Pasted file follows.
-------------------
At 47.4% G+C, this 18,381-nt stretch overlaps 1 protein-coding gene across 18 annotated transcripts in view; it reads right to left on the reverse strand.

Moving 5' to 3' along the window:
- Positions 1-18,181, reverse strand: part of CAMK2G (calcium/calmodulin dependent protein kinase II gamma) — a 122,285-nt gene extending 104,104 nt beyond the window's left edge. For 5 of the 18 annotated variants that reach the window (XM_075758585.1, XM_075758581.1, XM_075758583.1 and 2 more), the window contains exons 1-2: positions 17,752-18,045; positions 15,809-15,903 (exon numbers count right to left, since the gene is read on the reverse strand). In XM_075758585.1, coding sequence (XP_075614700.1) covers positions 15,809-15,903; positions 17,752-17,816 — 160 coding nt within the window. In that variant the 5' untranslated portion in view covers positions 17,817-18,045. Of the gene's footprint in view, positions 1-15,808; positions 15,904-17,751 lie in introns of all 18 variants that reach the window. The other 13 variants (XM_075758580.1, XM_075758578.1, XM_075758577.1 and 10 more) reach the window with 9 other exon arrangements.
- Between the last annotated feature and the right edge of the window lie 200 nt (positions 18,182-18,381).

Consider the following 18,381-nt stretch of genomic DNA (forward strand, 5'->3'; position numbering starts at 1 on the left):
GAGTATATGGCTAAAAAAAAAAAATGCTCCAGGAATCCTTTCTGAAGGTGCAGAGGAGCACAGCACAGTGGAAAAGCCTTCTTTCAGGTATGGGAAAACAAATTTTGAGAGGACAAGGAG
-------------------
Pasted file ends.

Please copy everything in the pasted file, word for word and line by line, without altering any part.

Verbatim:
At 47.4% G+C, this 18,381-nt stretch overlaps 1 protein-coding gene across 18 annotated transcripts in view; it reads right to left on the reverse strand.

Moving 5' to 3' along the window:
- Positions 1-18,181, reverse strand: part of CAMK2G (calcium/calmodulin dependent protein kinase II gamma) — a 122,285-nt gene extending 104,104 nt beyond the window's left edge. For 5 of the 18 annotated variants that reach the window (XM_075758585.1, XM_075758581.1, XM_075758583.1 and 2 more), the window contains exons 1-2: positions 17,752-18,045; positions 15,809-15,903 (exon numbers count right to left, since the gene is read on the reverse strand). In XM_075758585.1, coding sequence (XP_075614700.1) covers positions 15,809-15,903; positions 17,752-17,816 — 160 coding nt within the window. In that variant the 5' untranslated portion in view covers positions 17,817-18,045. Of the gene's footprint in view, positions 1-15,808; positions 15,904-17,751 lie in introns of all 18 variants that reach the window. The other 13 variants (XM_075758580.1, XM_075758578.1, XM_075758577.1 and 10 more) reach the window with 9 other exon arrangements.
- Between the last annotated feature and the right edge of the window lie 200 nt (positions 18,182-18,381).

Consider the following 18,381-nt stretch of genomic DNA (forward strand, 5'->3'; position numbering starts at 1 on the left):
GAGTATATGGCTAAAAAAAAAAAATGCTCCAGGAATCCTTTCTGAAGGTGCAGAGGAGCACAGCACAGTGGAAAAGCCTTCTTTCAGGTATGGGAAAACAAATTTTGAGAGGACAAGGAG